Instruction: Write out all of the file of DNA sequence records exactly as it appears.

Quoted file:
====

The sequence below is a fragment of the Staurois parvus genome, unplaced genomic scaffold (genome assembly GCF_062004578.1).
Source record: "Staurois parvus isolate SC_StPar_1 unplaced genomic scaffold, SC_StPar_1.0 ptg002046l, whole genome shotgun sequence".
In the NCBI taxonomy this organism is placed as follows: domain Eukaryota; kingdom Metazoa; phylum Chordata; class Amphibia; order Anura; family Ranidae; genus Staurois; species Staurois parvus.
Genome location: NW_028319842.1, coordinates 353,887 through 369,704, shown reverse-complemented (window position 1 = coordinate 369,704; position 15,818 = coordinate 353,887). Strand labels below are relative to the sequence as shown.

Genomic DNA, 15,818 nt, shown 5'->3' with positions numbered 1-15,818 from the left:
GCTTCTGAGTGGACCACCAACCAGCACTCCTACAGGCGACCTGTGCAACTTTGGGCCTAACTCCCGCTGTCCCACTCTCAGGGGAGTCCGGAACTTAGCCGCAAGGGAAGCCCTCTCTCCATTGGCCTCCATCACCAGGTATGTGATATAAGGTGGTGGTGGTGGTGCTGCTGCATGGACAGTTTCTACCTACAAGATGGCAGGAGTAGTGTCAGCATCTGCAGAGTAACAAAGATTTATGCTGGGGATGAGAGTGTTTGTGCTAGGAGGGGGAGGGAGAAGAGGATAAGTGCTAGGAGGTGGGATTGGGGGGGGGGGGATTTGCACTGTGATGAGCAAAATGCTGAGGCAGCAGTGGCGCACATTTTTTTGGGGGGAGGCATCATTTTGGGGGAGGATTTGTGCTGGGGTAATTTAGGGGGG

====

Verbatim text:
The sequence below is a fragment of the Staurois parvus genome, unplaced genomic scaffold (genome assembly GCF_062004578.1).
Source record: "Staurois parvus isolate SC_StPar_1 unplaced genomic scaffold, SC_StPar_1.0 ptg002046l, whole genome shotgun sequence".
In the NCBI taxonomy this organism is placed as follows: domain Eukaryota; kingdom Metazoa; phylum Chordata; class Amphibia; order Anura; family Ranidae; genus Staurois; species Staurois parvus.
Genome location: NW_028319842.1, coordinates 353,887 through 369,704, shown reverse-complemented (window position 1 = coordinate 369,704; position 15,818 = coordinate 353,887). Strand labels below are relative to the sequence as shown.

Genomic DNA, 15,818 nt, shown 5'->3' with positions numbered 1-15,818 from the left:
GCTTCTGAGTGGACCACCAACCAGCACTCCTACAGGCGACCTGTGCAACTTTGGGCCTAACTCCCGCTGTCCCACTCTCAGGGGAGTCCGGAACTTAGCCGCAAGGGAAGCCCTCTCTCCATTGGCCTCCATCACCAGGTATGTGATATAAGGTGGTGGTGGTGGTGCTGCTGCATGGACAGTTTCTACCTACAAGATGGCAGGAGTAGTGTCAGCATCTGCAGAGTAACAAAGATTTATGCTGGGGATGAGAGTGTTTGTGCTAGGAGGGGGAGGGAGAAGAGGATAAGTGCTAGGAGGTGGGATTGGGGGGGGGGGGATTTGCACTGTGATGAGCAAAATGCTGAGGCAGCAGTGGCGCACATTTTTTTGGGGGGAGGCATCATTTTGGGGGAGGATTTGTGCTGGGGTAATTTAGGGGGG